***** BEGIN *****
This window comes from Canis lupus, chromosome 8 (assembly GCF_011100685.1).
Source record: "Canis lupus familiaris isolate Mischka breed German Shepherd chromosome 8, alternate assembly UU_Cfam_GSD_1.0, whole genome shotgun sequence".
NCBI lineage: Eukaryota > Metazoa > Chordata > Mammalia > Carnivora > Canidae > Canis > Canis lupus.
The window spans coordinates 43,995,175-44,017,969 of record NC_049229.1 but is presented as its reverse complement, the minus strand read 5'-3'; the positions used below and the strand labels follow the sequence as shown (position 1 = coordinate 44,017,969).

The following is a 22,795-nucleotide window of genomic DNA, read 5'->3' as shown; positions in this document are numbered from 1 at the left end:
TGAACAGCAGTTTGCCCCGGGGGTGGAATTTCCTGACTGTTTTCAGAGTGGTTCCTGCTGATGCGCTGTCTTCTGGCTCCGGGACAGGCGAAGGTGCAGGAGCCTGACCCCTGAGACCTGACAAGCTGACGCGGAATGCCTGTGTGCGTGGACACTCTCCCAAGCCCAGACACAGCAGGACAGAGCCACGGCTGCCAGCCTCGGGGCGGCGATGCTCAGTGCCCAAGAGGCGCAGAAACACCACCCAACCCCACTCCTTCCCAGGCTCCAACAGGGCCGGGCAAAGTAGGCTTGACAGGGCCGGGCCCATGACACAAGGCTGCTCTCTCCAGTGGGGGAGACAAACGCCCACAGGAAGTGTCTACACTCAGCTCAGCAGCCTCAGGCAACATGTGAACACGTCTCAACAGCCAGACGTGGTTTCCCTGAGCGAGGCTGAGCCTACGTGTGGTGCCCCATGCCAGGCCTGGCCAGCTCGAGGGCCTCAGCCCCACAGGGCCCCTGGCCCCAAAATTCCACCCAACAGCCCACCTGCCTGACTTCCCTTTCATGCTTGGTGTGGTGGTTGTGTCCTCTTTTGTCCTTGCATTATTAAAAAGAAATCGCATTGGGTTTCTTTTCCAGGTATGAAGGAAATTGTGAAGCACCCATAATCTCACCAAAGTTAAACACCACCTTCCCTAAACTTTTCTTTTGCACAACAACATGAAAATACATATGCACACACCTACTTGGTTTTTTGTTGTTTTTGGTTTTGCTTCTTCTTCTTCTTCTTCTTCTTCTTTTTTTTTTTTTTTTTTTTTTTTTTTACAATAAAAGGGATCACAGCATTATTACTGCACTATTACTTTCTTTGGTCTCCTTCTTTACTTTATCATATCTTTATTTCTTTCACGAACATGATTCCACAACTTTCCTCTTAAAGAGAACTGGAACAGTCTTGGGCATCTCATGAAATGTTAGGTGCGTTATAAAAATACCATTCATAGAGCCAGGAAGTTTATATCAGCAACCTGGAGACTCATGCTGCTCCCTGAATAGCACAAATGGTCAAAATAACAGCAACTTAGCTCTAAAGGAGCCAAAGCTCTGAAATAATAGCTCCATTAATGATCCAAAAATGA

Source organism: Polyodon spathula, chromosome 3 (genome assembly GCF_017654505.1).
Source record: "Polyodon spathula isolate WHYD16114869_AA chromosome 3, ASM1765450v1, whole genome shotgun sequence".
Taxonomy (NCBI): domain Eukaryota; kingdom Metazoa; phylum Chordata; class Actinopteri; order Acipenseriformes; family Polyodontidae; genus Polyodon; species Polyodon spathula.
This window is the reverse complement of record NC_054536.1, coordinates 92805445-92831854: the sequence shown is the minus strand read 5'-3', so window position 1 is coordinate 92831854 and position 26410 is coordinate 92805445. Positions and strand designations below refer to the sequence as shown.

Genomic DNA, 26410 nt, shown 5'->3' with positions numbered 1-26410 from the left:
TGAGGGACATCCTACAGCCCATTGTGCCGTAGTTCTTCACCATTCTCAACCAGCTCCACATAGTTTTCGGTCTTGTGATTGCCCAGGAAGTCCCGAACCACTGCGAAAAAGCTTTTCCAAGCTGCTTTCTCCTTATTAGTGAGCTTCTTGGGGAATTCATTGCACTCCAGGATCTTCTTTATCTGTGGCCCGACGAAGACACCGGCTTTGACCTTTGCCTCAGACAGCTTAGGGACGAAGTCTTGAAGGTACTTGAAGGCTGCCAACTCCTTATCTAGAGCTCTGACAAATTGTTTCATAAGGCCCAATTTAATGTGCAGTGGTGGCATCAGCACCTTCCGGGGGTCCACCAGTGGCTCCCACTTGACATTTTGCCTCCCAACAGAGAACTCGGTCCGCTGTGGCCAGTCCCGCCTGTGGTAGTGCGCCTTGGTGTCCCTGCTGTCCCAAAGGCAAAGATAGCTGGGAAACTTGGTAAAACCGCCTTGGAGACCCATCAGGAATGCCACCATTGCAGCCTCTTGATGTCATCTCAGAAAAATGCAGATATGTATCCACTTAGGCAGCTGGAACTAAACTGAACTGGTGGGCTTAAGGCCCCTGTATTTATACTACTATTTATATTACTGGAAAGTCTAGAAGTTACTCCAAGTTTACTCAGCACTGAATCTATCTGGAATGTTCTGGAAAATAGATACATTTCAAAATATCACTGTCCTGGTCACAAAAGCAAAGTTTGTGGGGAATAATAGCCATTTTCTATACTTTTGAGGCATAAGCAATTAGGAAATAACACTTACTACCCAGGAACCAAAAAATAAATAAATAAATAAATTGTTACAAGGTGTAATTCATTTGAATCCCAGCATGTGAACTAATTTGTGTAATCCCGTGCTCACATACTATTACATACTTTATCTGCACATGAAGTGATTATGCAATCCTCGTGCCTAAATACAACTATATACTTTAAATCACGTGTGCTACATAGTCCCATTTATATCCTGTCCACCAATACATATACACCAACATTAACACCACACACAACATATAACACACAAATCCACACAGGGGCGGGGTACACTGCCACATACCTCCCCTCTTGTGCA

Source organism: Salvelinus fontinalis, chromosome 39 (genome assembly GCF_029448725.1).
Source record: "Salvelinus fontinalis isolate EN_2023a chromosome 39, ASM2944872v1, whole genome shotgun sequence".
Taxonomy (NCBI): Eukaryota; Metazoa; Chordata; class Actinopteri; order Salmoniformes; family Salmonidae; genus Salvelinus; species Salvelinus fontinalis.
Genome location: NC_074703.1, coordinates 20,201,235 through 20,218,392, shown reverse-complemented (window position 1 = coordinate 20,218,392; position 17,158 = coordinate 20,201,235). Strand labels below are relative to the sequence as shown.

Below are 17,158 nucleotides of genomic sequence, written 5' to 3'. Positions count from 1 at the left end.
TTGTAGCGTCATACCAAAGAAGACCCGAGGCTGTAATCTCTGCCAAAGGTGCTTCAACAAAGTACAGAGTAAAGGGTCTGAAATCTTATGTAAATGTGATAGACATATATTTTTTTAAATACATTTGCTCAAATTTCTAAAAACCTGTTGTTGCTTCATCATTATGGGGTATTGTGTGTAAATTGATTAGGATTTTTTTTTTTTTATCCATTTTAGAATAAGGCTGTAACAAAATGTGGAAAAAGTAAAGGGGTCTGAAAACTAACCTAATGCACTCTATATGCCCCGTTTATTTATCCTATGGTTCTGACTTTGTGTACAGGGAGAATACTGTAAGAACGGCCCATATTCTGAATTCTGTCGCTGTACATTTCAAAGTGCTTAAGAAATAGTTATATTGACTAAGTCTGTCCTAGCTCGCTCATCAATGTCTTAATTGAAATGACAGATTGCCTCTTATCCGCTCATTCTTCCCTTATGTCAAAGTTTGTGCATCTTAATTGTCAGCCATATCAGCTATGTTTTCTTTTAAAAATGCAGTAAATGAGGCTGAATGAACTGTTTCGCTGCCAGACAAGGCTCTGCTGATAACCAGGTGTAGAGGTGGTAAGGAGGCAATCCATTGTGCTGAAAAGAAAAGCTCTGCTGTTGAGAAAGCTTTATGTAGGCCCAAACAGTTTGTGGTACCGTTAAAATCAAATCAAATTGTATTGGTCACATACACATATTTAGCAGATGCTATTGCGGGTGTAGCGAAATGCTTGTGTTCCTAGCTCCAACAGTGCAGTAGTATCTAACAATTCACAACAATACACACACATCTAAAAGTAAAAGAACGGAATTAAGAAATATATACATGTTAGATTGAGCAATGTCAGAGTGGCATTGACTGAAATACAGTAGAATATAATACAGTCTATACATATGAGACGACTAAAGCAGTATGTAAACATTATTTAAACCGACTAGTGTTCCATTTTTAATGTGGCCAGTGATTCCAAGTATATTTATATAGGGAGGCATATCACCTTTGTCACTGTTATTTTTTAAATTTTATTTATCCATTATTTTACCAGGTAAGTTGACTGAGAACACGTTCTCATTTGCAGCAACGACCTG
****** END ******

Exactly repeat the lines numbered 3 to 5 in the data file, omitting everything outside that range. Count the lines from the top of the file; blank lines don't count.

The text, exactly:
NCBI lineage: Eukaryota > Metazoa > Chordata > Mammalia > Carnivora > Canidae > Canis > Canis lupus.
The window spans coordinates 43,995,175-44,017,969 of record NC_049229.1 but is presented as its reverse complement, the minus strand read 5'-3'; the positions used below and the strand labels follow the sequence as shown (position 1 = coordinate 44,017,969).

The following is a 22,795-nucleotide window of genomic DNA, read 5'->3' as shown; positions in this document are numbered from 1 at the left end: